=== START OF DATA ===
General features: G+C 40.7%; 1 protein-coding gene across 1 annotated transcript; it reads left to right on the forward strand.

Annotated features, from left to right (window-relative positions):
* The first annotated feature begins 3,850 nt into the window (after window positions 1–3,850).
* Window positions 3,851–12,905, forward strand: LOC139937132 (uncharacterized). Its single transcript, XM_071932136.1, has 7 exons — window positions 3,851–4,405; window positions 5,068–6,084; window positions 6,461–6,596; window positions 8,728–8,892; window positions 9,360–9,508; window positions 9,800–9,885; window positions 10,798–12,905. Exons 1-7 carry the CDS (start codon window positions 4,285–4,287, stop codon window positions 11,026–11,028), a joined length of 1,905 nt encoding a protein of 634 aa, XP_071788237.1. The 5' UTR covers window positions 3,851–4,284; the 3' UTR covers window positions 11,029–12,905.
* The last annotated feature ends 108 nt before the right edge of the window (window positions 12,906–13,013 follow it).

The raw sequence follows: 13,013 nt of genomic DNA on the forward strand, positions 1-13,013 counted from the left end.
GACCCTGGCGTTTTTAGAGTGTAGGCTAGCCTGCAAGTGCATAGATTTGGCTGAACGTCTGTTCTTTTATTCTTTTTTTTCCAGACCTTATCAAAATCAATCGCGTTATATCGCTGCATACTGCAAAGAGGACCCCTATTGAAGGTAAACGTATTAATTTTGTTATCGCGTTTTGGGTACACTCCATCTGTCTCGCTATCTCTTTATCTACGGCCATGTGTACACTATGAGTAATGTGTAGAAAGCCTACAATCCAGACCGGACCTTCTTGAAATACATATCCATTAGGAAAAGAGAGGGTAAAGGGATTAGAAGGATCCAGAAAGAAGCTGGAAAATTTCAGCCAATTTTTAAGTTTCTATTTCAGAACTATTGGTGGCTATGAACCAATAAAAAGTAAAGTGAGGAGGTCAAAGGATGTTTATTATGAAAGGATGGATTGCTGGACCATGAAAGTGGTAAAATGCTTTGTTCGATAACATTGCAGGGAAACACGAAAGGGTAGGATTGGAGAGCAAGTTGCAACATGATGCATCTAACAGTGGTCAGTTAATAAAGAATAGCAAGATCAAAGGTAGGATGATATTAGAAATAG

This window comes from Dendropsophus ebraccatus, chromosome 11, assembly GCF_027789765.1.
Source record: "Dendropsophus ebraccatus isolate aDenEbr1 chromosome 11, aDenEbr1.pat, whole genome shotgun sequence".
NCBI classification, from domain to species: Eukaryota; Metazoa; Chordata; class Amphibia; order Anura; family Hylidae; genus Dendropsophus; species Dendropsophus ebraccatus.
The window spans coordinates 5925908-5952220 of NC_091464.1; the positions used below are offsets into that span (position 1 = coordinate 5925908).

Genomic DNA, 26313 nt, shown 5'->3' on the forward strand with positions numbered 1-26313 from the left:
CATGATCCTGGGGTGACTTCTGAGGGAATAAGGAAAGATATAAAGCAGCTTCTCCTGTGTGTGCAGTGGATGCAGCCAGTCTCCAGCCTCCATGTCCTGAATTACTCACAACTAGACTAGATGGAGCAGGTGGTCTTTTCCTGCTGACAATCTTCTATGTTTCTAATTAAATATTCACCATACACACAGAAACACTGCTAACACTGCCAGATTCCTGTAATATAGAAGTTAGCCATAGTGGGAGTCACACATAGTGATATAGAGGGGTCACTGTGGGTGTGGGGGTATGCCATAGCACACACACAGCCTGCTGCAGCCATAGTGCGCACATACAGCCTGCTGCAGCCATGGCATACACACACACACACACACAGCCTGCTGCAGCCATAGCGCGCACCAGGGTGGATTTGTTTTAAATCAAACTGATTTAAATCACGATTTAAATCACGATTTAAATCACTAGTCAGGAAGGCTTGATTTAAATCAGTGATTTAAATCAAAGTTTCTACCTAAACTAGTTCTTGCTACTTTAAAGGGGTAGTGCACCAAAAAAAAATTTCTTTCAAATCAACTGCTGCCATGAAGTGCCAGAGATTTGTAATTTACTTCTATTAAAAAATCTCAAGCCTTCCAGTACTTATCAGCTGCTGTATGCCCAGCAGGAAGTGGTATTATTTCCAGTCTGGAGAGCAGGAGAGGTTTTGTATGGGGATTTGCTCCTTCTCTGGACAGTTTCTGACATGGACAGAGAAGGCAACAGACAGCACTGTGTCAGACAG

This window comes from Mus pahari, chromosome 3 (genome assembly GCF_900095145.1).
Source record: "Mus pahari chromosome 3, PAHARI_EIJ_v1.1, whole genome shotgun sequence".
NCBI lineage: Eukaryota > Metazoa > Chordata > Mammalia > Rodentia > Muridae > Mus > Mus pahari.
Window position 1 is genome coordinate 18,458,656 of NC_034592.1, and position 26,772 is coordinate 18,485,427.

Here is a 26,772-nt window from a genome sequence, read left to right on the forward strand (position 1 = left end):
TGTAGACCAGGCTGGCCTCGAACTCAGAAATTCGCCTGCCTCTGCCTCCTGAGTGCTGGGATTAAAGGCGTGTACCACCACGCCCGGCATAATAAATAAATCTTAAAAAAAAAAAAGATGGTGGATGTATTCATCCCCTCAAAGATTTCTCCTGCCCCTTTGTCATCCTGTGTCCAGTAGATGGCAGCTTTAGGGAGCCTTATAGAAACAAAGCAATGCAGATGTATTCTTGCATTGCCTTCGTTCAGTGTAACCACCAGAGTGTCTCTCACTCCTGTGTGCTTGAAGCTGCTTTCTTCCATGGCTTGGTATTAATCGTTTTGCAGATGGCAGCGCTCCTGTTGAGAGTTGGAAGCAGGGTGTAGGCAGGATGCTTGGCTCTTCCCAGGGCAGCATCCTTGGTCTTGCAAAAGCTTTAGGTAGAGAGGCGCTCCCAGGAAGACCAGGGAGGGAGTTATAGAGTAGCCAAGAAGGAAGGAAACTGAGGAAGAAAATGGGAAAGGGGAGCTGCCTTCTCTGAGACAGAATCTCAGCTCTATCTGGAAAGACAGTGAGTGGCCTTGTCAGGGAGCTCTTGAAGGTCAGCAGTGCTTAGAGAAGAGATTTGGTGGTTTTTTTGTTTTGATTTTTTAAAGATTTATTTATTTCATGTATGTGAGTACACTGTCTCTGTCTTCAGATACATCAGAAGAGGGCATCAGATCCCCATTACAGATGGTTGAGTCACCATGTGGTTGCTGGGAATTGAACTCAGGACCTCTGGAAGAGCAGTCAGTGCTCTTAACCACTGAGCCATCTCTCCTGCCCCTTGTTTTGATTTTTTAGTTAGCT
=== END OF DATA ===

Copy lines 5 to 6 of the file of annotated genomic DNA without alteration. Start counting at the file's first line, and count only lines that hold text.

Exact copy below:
* The last annotated feature ends 108 nt before the right edge of the window (window positions 12,906–13,013 follow it).

The raw sequence follows: 13,013 nt of genomic DNA on the forward strand, positions 1-13,013 counted from the left end.